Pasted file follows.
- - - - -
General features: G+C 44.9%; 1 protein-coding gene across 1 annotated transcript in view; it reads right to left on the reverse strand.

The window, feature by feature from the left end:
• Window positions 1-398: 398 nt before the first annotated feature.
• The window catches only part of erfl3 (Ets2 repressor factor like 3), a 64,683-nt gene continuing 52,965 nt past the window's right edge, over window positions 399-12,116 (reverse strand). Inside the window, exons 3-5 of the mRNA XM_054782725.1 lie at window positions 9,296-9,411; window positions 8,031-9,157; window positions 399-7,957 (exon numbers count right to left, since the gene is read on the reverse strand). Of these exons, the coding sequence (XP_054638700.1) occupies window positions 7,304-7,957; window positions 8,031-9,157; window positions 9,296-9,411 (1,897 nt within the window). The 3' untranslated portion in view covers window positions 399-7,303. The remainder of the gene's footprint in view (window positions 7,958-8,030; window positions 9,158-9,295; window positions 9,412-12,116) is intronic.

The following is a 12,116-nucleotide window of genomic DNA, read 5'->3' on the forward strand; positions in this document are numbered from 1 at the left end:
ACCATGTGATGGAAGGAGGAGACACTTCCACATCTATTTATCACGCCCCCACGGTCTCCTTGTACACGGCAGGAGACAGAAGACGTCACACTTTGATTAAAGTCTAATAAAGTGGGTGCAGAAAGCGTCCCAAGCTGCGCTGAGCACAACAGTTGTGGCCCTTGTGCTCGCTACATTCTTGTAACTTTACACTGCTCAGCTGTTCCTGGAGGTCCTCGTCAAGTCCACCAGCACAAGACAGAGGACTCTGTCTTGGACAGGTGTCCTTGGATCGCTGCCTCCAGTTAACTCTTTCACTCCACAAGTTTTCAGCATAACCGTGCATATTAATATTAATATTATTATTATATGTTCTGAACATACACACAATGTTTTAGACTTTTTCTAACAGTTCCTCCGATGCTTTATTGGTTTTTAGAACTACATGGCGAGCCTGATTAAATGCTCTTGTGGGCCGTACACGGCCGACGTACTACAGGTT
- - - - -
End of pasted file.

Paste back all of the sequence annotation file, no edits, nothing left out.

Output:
General features: G+C 44.9%; 1 protein-coding gene across 1 annotated transcript in view; it reads right to left on the reverse strand.

The window, feature by feature from the left end:
• Window positions 1-398: 398 nt before the first annotated feature.
• The window catches only part of erfl3 (Ets2 repressor factor like 3), a 64,683-nt gene continuing 52,965 nt past the window's right edge, over window positions 399-12,116 (reverse strand). Inside the window, exons 3-5 of the mRNA XM_054782725.1 lie at window positions 9,296-9,411; window positions 8,031-9,157; window positions 399-7,957 (exon numbers count right to left, since the gene is read on the reverse strand). Of these exons, the coding sequence (XP_054638700.1) occupies window positions 7,304-7,957; window positions 8,031-9,157; window positions 9,296-9,411 (1,897 nt within the window). The 3' untranslated portion in view covers window positions 399-7,303. The remainder of the gene's footprint in view (window positions 7,958-8,030; window positions 9,158-9,295; window positions 9,412-12,116) is intronic.

The following is a 12,116-nucleotide window of genomic DNA, read 5'->3' on the forward strand; positions in this document are numbered from 1 at the left end:
ACCATGTGATGGAAGGAGGAGACACTTCCACATCTATTTATCACGCCCCCACGGTCTCCTTGTACACGGCAGGAGACAGAAGACGTCACACTTTGATTAAAGTCTAATAAAGTGGGTGCAGAAAGCGTCCCAAGCTGCGCTGAGCACAACAGTTGTGGCCCTTGTGCTCGCTACATTCTTGTAACTTTACACTGCTCAGCTGTTCCTGGAGGTCCTCGTCAAGTCCACCAGCACAAGACAGAGGACTCTGTCTTGGACAGGTGTCCTTGGATCGCTGCCTCCAGTTAACTCTTTCACTCCACAAGTTTTCAGCATAACCGTGCATATTAATATTAATATTATTATTATATGTTCTGAACATACACACAATGTTTTAGACTTTTTCTAACAGTTCCTCCGATGCTTTATTGGTTTTTAGAACTACATGGCGAGCCTGATTAAATGCTCTTGTGGGCCGTACACGGCCGACGTACTACAGGTT